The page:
Is there a giant orange aphid with black legs?

Moccasin(z9aMobileAL)June 17, 2013

Ok, so my reference book is stored, and I am too anxious here to take time to google what I have no idea about identity.

Please tell me these funny critters on my Moonlight Sonata flower scape are pollenators and not sucking aphids bleeding off the fragrance!

Pictures at 10:00 (no...I jest...I just took them) from my cell phone.


HEEELLLLLLPPPPP!!!

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tepelus(6a SW MI)

Maybe boxelder bug nymphs? They look too big to be aphids, but yet too yellow to be boxelder nymphs. Maybe someone else will know.

Karen

    Bookmark   June 17, 2013 at 4:39PM
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Moccasin(z9aMobileAL)

I don't know what boxelder is, but will begin searching there for a way to determine their troublemaking potential. Never saw such a spidery looking thing before.

    Bookmark   June 17, 2013 at 5:06PM
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ilovetogrow z9 Jax Florida

Mocc not sure what they are almost like termites. They look like they are getting a drink on the dew still on top of the flower. I have seen lizards and bees do it. Good luck.

    Bookmark   June 17, 2013 at 5:47PM
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tsugajunkie z5 SE WI

Nymph of something. I'd need a clearer close-up. Perhaps boxelder bug, perhaps leaf-footed bug, perhaps something else.

tj

    Bookmark   June 17, 2013 at 5:53PM
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Steve Massachusetts Zone 5b

70% of insects are beneficial. Just keep watching. If there is no damage to your plants, then leave it alone. Maybe it's a predator that eats aphids. Can't tell anything from the photo.

Steve

    Bookmark   June 17, 2013 at 6:17PM
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donrawson(Z 5)

No idea...pic is not big enough...Here are some more possibilities:

Rosy Apple Aphid

Texas carpenter ant

    Bookmark   June 17, 2013 at 6:44PM
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marricgardens
    Bookmark   June 17, 2013 at 7:44PM
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    Bookmark   June 17, 2013 at 7:59PM
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dgregory_so.cntrl.IL_zone6a

The closest I could come to it, from flipping through pics in my Audubon Society Insects and Spiders Field Guide, is a "Rosy Apple Aphid"

hth,
Deb

    Bookmark   June 17, 2013 at 8:13PM
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dgregory_so.cntrl.IL_zone6a

see google link below
kinda rosy and not really orange, but... *shrug*

Deb

Here is a link that might be useful: rosy apple aphid pics

    Bookmark   June 17, 2013 at 8:19PM
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tsugajunkie z5 SE WI

There is a Pest Forum that Ken and I frequent...uh, wait a minute, what did I say... don't say it, don't even think it...maybe I should say a Garden Clinic Forum and if you get a good pic the folks there should be able to ID it.

tj

Here is a link that might be useful: Name that Pest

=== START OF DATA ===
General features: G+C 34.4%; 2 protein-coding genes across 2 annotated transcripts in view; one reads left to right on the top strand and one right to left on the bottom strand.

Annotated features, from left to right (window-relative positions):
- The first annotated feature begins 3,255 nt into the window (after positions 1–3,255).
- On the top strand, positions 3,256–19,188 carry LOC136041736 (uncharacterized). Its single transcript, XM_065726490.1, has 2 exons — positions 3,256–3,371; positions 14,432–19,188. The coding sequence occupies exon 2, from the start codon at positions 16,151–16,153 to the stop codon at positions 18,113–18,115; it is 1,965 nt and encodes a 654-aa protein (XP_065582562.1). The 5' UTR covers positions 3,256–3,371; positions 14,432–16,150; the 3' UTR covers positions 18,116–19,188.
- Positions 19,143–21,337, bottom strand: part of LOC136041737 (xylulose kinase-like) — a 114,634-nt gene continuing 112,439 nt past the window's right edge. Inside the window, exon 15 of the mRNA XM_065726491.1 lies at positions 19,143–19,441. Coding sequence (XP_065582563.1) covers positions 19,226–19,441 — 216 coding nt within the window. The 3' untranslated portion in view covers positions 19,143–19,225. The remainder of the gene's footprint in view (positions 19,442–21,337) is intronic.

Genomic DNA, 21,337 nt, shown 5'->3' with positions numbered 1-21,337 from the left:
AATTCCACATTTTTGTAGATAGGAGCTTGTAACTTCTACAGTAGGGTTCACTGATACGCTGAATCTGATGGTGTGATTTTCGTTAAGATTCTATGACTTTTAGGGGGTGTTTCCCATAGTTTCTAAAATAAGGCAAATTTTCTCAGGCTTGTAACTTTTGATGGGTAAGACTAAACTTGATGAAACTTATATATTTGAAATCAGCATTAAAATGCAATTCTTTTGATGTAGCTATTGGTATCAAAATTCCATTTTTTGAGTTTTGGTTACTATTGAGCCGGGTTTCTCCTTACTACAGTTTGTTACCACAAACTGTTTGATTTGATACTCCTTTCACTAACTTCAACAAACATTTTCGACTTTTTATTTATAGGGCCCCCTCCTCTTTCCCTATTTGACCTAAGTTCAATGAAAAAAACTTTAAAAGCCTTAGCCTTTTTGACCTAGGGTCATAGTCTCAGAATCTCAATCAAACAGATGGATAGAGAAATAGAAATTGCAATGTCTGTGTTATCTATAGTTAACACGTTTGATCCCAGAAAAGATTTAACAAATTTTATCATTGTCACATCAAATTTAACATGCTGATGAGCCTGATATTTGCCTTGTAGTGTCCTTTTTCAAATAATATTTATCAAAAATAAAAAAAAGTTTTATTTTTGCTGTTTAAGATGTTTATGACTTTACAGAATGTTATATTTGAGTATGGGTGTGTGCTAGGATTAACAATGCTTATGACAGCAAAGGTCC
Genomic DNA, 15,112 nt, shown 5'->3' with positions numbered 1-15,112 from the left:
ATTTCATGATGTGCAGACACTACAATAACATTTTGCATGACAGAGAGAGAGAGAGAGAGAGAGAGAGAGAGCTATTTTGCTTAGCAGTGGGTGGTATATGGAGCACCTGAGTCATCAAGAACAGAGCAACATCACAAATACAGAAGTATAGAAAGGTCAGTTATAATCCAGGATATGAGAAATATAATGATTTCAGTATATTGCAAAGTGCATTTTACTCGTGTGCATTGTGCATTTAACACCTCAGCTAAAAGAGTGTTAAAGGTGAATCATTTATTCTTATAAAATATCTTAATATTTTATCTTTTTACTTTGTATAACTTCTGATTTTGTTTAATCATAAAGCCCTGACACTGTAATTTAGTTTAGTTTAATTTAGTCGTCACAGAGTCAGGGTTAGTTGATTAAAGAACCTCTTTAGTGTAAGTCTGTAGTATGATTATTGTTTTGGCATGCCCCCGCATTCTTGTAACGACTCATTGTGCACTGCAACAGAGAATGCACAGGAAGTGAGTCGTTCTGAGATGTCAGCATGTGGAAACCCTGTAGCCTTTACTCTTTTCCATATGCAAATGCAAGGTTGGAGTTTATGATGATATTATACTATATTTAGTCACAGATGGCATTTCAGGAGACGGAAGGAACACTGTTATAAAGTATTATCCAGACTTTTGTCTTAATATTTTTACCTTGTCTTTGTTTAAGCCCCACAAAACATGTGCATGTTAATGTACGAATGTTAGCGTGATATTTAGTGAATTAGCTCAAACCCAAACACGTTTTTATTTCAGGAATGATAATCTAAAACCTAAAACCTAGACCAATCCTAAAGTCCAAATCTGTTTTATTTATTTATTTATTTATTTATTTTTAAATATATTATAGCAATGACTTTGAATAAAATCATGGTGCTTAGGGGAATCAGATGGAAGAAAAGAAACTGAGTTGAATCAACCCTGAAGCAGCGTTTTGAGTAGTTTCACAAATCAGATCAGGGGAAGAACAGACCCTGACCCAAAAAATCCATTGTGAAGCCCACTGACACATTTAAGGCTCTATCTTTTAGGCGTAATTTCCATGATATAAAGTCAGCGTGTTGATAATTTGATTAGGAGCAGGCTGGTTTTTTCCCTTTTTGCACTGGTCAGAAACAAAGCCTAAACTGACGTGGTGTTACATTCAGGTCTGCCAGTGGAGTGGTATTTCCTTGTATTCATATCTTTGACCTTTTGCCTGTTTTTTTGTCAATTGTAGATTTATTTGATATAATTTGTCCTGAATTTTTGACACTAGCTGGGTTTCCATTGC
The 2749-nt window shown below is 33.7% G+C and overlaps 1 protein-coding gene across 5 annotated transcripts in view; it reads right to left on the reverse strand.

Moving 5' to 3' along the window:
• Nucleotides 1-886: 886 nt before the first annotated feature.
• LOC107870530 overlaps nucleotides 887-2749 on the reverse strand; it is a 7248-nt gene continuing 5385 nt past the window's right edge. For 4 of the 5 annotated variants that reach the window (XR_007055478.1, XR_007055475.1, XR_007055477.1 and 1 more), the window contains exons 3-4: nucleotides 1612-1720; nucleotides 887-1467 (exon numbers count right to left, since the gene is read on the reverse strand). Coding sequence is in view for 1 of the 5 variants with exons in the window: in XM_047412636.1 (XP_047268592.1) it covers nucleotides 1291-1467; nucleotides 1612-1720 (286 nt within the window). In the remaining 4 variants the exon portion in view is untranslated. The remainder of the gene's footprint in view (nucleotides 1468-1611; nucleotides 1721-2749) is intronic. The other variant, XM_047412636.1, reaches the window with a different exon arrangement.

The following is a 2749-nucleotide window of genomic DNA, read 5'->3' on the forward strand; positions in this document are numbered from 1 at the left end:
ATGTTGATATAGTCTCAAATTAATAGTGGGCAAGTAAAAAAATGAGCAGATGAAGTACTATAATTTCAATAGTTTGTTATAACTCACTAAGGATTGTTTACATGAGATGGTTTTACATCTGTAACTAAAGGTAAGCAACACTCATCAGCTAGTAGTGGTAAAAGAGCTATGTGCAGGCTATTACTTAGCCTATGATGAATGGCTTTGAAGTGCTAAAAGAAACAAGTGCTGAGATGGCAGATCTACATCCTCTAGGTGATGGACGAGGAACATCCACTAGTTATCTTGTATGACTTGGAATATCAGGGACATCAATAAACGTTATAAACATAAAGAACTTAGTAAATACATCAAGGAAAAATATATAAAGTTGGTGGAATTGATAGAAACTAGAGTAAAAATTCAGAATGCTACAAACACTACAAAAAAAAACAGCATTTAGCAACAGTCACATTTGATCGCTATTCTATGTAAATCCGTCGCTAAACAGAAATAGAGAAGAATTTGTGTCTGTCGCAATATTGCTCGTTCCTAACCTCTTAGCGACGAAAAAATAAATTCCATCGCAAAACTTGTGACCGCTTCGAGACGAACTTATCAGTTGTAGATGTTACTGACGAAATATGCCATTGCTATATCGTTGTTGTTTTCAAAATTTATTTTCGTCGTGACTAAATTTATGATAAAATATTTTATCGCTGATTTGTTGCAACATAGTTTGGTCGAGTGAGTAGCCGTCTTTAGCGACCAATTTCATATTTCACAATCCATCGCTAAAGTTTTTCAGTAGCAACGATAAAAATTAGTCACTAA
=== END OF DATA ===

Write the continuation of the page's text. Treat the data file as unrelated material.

Bookmark   June 17, 2013 at 10:45PM
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Moccasin(z9aMobileAL)

Thanks. Barring any dire consequences like being struck by lightning for what I did, I took things into my own (inept but effective) hands, and killed the little suckers.

Never saw anything like them before, like an aphid on steroids with black long spidery legs. When I approached, they hid behind the inflorescence. They gathered worshipfully at the top of the big unopened bud on Moonlight Sonata--a fragrant which is in the process of blooming now.

I put my hand over the top of the scape, closed my fingers and squeezed enough to demolish the colorful bugs. They were similar in composition to the soft-bodied aphids okay. They were not aggressive and did not bite me. Perhaps I could have exterminated them with a quick blast of water. I'd have preferred to let them be, but what if they were the kin of the wooly aphids which dropped in unannounced last week on the Yesterday's Memories.

Before any of the orange spidery aphid-looking bugs relatives come searching for these, I better find out if it was friend or foe. Hope it was not the last of its kind in the world, you know.

Perhaps it was the fragrance from Moonlight Sonata that drew them to this one plant, this one inflorescence that they seemed to dote on. Not on the open flower with pollen, on the exterior of the flower buds.

If I trust the sense of smell of these insects, it had a choice of several fragrant blooming hosta, all within a few feet of one another. Yet they CHOSE Moonlight Sonata. I'm thinking that this one is more fragrant of the early blooming fragrant flowered hosta.

Early in the season for fragrants as it is, finding which one carries the honey smell of the plantaginea fragrance, should not be a hard question to answer. Then I'll get a couple more Moonlight Sonatas!

The fragrance was so pronounced this afternoon, I easily detected it from 15-20 feet away. I was hoping it was lovely Holly's Dazzler with her unique purple/white flowers, but the bugs voted for Moonlight Sonata.

I'll have to write this observation in my notes for Moonlight Sonata.

    Bookmark   June 18, 2013 at 12:22AM
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Moccasin(z9aMobileAL)

Don, the rosy apple aphid was close, but my bugs had 2 parts. They had the rear part stuck up in the air. The legs were more spidery and not folded looking. The color is right though. But not the Schmoo body.